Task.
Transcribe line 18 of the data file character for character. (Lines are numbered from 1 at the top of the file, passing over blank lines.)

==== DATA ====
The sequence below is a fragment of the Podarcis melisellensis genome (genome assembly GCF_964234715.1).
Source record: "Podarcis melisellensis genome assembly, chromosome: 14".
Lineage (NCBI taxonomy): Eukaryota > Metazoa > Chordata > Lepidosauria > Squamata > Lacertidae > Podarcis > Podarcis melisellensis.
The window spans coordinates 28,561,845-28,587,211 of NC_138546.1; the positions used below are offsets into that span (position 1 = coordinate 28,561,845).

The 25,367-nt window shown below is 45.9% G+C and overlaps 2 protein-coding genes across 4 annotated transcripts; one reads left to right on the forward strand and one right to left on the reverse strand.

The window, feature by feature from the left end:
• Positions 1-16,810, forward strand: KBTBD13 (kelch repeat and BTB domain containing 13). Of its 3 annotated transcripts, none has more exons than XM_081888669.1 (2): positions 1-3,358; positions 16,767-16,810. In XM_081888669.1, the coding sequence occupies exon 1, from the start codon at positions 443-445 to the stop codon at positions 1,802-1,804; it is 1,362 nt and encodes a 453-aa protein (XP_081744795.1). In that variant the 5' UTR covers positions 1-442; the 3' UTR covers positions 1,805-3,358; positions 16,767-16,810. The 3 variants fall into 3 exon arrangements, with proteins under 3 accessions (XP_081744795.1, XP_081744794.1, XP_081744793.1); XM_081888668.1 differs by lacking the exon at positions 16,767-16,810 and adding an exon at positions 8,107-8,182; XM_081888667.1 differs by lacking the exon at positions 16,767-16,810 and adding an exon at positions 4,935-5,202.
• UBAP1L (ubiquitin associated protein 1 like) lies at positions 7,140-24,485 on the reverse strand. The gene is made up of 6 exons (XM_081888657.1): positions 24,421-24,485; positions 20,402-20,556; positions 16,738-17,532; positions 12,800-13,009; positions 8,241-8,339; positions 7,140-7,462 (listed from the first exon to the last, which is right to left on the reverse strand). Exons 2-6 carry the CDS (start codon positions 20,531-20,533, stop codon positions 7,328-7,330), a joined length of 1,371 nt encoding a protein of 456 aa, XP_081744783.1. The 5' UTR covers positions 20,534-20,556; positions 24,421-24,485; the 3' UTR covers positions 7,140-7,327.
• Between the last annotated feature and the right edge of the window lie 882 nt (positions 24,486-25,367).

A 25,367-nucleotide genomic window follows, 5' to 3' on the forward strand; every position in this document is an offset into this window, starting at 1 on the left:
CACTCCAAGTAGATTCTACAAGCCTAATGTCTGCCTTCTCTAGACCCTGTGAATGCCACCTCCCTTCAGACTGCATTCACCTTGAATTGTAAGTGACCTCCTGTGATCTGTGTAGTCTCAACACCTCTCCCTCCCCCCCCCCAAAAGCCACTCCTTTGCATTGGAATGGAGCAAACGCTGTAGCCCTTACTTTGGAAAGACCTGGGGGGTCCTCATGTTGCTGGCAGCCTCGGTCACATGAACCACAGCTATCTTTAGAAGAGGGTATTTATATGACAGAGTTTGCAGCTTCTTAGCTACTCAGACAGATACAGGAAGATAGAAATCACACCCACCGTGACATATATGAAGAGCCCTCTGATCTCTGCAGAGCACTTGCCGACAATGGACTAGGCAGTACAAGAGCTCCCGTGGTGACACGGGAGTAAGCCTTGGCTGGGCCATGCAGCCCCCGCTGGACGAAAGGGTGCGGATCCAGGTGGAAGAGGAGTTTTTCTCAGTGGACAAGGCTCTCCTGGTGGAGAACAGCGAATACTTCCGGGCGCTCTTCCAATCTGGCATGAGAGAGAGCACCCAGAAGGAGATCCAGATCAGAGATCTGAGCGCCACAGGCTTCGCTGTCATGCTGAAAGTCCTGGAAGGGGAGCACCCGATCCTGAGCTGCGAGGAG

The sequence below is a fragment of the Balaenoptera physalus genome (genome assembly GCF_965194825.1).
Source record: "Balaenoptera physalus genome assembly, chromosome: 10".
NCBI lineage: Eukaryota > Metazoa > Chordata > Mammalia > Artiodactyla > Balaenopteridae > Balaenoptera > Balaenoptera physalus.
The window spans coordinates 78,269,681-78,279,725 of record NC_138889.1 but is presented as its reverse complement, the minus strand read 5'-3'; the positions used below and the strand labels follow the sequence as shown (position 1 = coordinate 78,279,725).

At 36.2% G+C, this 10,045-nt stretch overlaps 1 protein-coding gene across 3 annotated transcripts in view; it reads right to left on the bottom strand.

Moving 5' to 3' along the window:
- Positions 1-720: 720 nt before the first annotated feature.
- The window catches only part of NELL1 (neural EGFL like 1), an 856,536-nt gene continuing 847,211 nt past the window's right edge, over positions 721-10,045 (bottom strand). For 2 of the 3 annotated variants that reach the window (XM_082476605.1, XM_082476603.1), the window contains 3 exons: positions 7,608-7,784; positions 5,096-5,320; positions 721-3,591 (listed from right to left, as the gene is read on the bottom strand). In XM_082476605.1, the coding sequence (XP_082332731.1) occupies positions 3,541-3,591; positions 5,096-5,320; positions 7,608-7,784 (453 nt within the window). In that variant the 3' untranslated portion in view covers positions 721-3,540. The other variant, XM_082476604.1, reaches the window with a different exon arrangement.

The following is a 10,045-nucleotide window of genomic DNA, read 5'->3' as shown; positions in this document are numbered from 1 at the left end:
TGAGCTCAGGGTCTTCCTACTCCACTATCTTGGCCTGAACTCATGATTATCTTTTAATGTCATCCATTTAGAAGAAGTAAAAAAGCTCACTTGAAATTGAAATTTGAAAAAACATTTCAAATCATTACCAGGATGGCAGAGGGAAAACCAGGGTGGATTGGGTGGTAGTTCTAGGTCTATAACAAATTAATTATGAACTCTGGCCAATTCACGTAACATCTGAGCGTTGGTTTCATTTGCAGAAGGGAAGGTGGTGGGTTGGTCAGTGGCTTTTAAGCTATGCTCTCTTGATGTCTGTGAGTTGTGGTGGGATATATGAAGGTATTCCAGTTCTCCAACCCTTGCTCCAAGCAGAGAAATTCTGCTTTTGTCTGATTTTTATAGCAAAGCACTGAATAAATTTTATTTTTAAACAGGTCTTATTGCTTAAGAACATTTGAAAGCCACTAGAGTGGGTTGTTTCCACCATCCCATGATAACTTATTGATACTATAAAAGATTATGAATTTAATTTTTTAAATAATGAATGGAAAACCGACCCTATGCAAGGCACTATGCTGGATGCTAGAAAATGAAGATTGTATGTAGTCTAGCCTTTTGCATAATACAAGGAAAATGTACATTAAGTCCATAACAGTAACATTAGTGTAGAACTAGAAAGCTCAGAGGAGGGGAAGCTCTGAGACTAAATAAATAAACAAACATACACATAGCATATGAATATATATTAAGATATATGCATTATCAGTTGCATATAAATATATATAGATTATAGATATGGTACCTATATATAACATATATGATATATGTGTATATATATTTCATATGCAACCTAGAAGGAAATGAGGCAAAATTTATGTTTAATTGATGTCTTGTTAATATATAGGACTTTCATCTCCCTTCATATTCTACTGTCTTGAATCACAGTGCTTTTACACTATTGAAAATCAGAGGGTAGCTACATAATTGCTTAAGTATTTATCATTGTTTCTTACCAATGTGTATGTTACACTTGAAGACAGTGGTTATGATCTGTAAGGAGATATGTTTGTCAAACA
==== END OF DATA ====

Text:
- Positions 1-720: 720 nt before the first annotated feature.